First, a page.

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English Communication for Scientists

What information should you include in an abstract, and in what order? How can you get your message across in an oral presentation — with or without slides? How much text is acceptable on a poster? Communication is an integral part of the research you perform as a scientist and a crucial competence for a successful career, yet it is an activity you may not feel prepared for.

English Communication for Scientists is a brief guide on how to communicate more effectively in English, no matter how much previous experience you have. Although it was developed with non-native speakers of English in mind, it should prove useful for native speakers, too. Organized as six self-contained units, it will help you understand basic communication strategies and address various audiences (Unit 1); design and draft not only scientific papers (Unit 2) but also e-mail, résumés, and short reports (Unit 3); structure, support, and deliver oral presentations (Unit 4); create and present posters, chair sessions, and participate in panels (Unit 5); and prepare, run, and evaluate classroom sessions (Unit 6). Created by seasoned communicators, English Communication for Scientists provides no-nonsense, directly applicable guidelines, illustrated with examples of written documents, oral presentations, and more. Improving your scientific communication is only a click away: start today!

About the Authors


Dr. Jean-luc Doumont, the Series Editor and Lead Author of English Communication for Scientists, is an engineer from the Louvain School of Engineering and a Ph.D. in applied physics from Stanford University. A world-acclaimed expert on scientific communication, Jean-luc has 20 years of experience running lectures and workshops on writing scientific papers, giving oral presentations, graphing data, and related topics in English, French, Dutch, and Spanish. His audiences include graduate students, postdocs, and faculty at top-notch universities around the world (including MIT, Stanford, UC Berkeley, Caltech, and Harvard), scientists at public research centers (such as NIST, CDC, VIB, ICFO) and at private R&D centers (such as HHMI, Shell, Johnson & Johnson), attendees at international conferences (such as those  of SPIE and IEEE), and many more. Jean-luc is a founding partner at Principiæ, a lecturer with SPIE and OSA, and the author of Trees, maps, and theorems, a book on "effective communication for rational minds."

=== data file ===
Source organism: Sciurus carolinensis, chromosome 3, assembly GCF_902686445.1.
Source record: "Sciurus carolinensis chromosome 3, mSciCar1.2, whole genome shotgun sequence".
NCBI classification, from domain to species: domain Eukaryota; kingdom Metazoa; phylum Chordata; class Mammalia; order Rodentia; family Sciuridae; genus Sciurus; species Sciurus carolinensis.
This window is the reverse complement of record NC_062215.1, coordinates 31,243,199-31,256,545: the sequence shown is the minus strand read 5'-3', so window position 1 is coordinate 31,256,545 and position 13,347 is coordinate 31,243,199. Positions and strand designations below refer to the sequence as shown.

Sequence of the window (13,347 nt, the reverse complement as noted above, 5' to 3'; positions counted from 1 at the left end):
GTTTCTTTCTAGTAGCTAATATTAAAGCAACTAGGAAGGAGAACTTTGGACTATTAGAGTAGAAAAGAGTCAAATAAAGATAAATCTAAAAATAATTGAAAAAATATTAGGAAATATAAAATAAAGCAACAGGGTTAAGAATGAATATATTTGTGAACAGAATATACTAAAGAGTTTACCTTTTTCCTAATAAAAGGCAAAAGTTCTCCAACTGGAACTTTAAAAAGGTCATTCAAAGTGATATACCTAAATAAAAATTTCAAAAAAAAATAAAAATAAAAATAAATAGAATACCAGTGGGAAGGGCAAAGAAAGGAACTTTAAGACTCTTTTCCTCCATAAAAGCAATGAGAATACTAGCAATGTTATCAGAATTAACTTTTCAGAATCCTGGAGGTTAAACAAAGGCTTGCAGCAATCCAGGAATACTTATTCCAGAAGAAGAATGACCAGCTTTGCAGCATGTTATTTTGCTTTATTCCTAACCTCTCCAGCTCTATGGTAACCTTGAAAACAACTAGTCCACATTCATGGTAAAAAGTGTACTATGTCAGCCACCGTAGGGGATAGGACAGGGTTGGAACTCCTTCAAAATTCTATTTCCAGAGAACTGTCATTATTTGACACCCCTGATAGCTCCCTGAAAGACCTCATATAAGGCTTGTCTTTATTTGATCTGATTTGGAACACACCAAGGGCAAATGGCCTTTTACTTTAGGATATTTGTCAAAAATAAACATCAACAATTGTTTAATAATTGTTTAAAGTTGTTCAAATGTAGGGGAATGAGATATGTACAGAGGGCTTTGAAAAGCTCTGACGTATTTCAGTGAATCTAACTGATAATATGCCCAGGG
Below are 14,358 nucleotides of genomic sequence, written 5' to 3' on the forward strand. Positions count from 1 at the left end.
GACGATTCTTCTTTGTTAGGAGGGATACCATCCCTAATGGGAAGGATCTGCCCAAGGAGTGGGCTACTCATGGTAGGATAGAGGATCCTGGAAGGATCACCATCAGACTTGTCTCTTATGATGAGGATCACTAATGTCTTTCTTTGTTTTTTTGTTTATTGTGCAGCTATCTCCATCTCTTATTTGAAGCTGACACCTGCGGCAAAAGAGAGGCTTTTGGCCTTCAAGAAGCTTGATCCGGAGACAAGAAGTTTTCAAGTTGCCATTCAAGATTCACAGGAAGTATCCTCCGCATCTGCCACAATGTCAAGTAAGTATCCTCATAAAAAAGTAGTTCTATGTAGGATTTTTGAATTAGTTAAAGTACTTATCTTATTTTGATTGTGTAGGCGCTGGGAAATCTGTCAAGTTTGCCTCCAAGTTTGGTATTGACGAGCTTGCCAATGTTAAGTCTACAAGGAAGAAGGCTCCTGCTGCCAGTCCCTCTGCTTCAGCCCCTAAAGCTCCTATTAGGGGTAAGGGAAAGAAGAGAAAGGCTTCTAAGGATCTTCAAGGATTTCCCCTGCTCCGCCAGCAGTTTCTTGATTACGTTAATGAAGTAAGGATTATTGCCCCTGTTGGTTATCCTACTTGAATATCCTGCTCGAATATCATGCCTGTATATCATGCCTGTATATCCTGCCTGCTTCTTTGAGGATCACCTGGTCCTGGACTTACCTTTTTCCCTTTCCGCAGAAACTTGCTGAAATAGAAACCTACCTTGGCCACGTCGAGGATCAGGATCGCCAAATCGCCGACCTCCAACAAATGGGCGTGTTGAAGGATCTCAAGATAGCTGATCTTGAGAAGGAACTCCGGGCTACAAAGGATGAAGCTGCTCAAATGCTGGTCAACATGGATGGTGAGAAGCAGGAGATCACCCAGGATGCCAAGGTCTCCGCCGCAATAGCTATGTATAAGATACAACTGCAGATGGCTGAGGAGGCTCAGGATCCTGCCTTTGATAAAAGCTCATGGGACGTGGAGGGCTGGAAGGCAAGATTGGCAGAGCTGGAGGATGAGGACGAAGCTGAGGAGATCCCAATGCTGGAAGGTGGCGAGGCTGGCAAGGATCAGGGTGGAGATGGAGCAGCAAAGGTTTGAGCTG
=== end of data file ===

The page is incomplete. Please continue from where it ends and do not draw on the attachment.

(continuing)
Unit 3 was authored by Dr. Laura Grossenbacher, Director of the Technical Communication Program at the University of Wisconsin-Madison, and Dr. Christina Matta, a lecturer in this program.

The wonderful illustrations are by Dr. Jorge Cham, the author of the comic strip Piled Higher and Deeper. His comic strip about life in academia has appeared in Nature, The New York Times, The Chronicle of Higher Education, and many others.


The Series Editor wishes to thank Laura Town and her team at WilliamsTown Communications for helping make this series a reality. He is also grateful to Marie Verbist and other graduates students at Universiteit Gent and to John Creemers at Katholieke Universiteit Leuven for their willingness to be recorded on video and share the slides of their presentations.

Citation: Doumont, J., ed. English Communication for Scientists. Cambridge, MA: NPG Education, 2010.

Last Updated: January 17, 2014 

English Communication for Scientists


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